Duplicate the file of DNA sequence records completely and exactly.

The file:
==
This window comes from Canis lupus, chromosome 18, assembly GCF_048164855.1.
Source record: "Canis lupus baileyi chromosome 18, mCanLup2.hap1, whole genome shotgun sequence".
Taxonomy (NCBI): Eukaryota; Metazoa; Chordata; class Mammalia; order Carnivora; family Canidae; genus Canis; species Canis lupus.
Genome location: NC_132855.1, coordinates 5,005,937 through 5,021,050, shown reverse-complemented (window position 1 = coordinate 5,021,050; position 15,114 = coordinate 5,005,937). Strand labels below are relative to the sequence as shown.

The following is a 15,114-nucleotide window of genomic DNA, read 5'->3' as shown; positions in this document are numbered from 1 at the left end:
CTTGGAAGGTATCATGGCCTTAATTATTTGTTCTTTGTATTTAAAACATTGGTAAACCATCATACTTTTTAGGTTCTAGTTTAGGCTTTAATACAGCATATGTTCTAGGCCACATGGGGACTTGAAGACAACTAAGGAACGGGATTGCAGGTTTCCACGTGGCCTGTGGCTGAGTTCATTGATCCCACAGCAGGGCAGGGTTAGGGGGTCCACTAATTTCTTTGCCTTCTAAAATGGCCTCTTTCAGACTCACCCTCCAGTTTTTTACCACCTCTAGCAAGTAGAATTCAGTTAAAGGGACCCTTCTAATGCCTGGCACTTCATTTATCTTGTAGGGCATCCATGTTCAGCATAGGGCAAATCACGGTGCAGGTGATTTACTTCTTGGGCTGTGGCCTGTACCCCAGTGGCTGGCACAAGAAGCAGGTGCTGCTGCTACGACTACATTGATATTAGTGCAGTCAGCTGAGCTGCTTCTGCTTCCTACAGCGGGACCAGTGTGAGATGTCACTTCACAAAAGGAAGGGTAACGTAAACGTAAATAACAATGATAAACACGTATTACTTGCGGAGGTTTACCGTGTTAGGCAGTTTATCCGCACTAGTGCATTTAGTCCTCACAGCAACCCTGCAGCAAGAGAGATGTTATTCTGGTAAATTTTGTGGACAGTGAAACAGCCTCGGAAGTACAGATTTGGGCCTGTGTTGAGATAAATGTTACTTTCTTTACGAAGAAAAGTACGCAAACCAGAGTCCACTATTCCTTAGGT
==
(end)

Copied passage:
This window comes from Canis lupus, chromosome 18, assembly GCF_048164855.1.
Source record: "Canis lupus baileyi chromosome 18, mCanLup2.hap1, whole genome shotgun sequence".
Taxonomy (NCBI): Eukaryota; Metazoa; Chordata; class Mammalia; order Carnivora; family Canidae; genus Canis; species Canis lupus.
Genome location: NC_132855.1, coordinates 5,005,937 through 5,021,050, shown reverse-complemented (window position 1 = coordinate 5,021,050; position 15,114 = coordinate 5,005,937). Strand labels below are relative to the sequence as shown.

The following is a 15,114-nucleotide window of genomic DNA, read 5'->3' as shown; positions in this document are numbered from 1 at the left end:
CTTGGAAGGTATCATGGCCTTAATTATTTGTTCTTTGTATTTAAAACATTGGTAAACCATCATACTTTTTAGGTTCTAGTTTAGGCTTTAATACAGCATATGTTCTAGGCCACATGGGGACTTGAAGACAACTAAGGAACGGGATTGCAGGTTTCCACGTGGCCTGTGGCTGAGTTCATTGATCCCACAGCAGGGCAGGGTTAGGGGGTCCACTAATTTCTTTGCCTTCTAAAATGGCCTCTTTCAGACTCACCCTCCAGTTTTTTACCACCTCTAGCAAGTAGAATTCAGTTAAAGGGACCCTTCTAATGCCTGGCACTTCATTTATCTTGTAGGGCATCCATGTTCAGCATAGGGCAAATCACGGTGCAGGTGATTTACTTCTTGGGCTGTGGCCTGTACCCCAGTGGCTGGCACAAGAAGCAGGTGCTGCTGCTACGACTACATTGATATTAGTGCAGTCAGCTGAGCTGCTTCTGCTTCCTACAGCGGGACCAGTGTGAGATGTCACTTCACAAAAGGAAGGGTAACGTAAACGTAAATAACAATGATAAACACGTATTACTTGCGGAGGTTTACCGTGTTAGGCAGTTTATCCGCACTAGTGCATTTAGTCCTCACAGCAACCCTGCAGCAAGAGAGATGTTATTCTGGTAAATTTTGTGGACAGTGAAACAGCCTCGGAAGTACAGATTTGGGCCTGTGTTGAGATAAATGTTACTTTCTTTACGAAGAAAAGTACGCAAACCAGAGTCCACTATTCCTTAGGT